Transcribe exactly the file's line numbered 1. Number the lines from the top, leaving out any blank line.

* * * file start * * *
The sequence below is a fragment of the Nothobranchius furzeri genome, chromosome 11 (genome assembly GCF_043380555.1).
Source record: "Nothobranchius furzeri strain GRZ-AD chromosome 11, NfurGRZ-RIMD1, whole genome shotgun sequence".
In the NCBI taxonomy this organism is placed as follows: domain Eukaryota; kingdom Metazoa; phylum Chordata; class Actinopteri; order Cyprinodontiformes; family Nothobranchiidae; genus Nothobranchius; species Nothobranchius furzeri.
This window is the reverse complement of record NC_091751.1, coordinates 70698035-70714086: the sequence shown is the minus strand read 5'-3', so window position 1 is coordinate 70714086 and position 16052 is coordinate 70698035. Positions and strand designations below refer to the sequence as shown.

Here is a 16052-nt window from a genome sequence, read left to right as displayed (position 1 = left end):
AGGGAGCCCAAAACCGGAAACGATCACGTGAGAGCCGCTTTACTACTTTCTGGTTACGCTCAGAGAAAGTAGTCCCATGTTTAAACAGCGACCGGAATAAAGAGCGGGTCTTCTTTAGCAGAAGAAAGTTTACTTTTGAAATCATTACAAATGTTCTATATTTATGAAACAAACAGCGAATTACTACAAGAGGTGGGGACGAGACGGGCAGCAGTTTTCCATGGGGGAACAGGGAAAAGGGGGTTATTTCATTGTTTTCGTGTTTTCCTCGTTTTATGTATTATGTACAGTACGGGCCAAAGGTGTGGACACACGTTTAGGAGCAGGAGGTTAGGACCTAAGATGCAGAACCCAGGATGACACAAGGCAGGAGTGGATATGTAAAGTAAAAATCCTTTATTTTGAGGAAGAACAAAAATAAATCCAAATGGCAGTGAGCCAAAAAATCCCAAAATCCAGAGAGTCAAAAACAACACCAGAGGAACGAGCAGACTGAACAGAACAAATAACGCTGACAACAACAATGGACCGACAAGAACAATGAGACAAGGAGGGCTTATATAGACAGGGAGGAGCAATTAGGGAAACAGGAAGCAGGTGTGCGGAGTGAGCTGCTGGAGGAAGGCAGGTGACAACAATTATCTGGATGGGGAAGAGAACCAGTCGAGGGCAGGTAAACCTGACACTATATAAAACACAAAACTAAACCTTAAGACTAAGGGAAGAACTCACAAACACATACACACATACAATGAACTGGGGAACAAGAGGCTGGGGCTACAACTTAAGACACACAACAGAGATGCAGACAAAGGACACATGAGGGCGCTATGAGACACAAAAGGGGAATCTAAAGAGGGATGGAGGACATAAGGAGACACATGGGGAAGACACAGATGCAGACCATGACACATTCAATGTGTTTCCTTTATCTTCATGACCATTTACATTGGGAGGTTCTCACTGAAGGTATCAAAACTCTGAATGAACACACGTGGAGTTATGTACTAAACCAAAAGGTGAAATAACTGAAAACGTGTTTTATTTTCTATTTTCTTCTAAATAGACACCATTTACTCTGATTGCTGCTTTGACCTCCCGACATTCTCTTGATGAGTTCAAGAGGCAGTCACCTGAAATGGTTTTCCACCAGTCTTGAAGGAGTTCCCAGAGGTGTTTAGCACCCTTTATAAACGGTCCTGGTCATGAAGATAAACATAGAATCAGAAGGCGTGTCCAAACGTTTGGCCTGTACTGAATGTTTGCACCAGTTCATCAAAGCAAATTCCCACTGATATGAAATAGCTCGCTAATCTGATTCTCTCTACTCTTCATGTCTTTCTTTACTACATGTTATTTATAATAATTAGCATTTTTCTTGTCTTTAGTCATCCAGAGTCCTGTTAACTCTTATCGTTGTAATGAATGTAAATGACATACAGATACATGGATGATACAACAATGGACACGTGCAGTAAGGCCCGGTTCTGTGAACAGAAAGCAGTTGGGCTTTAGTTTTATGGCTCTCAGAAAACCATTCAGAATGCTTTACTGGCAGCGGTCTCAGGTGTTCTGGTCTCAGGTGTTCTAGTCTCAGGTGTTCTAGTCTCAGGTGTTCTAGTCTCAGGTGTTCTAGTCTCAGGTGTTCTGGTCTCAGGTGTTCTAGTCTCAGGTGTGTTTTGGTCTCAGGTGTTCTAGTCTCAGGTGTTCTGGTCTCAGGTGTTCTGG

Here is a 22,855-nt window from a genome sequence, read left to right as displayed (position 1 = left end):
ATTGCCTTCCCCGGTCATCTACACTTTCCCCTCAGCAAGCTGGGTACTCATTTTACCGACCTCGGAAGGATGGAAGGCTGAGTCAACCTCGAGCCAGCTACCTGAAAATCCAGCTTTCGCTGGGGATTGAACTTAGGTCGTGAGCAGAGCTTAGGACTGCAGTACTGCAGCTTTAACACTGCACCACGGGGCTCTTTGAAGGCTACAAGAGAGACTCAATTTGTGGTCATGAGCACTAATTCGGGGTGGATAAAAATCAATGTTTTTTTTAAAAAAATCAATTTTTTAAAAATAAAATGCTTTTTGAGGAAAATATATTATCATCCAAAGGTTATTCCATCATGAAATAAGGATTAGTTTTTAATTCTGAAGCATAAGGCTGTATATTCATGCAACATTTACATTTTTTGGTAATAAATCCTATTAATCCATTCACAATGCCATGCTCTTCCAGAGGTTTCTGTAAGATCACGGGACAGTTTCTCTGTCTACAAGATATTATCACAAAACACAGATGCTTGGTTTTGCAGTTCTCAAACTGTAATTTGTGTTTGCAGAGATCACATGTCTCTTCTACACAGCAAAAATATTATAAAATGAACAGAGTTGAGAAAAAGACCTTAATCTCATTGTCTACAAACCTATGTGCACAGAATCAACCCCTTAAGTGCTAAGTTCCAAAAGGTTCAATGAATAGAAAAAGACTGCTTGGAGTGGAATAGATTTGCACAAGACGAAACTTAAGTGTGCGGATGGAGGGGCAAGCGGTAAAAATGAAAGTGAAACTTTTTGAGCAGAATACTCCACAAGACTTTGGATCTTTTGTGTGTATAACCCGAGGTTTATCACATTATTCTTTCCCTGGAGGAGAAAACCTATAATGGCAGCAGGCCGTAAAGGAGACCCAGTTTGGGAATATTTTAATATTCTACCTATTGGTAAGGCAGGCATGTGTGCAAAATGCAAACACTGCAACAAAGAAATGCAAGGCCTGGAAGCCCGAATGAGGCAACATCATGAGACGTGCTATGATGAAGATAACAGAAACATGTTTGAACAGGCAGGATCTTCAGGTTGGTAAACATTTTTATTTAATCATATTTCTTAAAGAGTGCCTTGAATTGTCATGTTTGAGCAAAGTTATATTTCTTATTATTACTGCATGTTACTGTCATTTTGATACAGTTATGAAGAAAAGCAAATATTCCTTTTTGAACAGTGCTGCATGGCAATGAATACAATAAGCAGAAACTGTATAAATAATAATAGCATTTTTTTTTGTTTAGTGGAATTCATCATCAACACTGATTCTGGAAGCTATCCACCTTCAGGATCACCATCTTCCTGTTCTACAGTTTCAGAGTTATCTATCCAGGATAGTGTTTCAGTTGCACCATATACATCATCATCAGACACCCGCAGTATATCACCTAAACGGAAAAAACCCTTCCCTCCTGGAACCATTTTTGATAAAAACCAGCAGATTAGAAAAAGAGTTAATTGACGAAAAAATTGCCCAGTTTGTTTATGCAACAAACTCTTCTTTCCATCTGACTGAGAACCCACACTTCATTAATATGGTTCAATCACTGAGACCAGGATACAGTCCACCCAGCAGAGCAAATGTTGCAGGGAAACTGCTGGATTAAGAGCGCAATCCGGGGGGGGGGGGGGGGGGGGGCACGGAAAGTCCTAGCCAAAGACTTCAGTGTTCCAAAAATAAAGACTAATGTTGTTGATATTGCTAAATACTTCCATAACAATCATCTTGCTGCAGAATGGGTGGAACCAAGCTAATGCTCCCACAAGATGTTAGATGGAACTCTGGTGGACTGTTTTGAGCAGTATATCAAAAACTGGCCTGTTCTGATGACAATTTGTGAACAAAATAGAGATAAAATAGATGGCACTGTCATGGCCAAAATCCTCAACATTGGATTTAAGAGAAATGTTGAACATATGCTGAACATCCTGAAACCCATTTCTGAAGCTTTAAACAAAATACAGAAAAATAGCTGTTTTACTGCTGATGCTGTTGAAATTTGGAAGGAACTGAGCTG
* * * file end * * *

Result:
The sequence below is a fragment of the Nothobranchius furzeri genome, chromosome 11 (genome assembly GCF_043380555.1).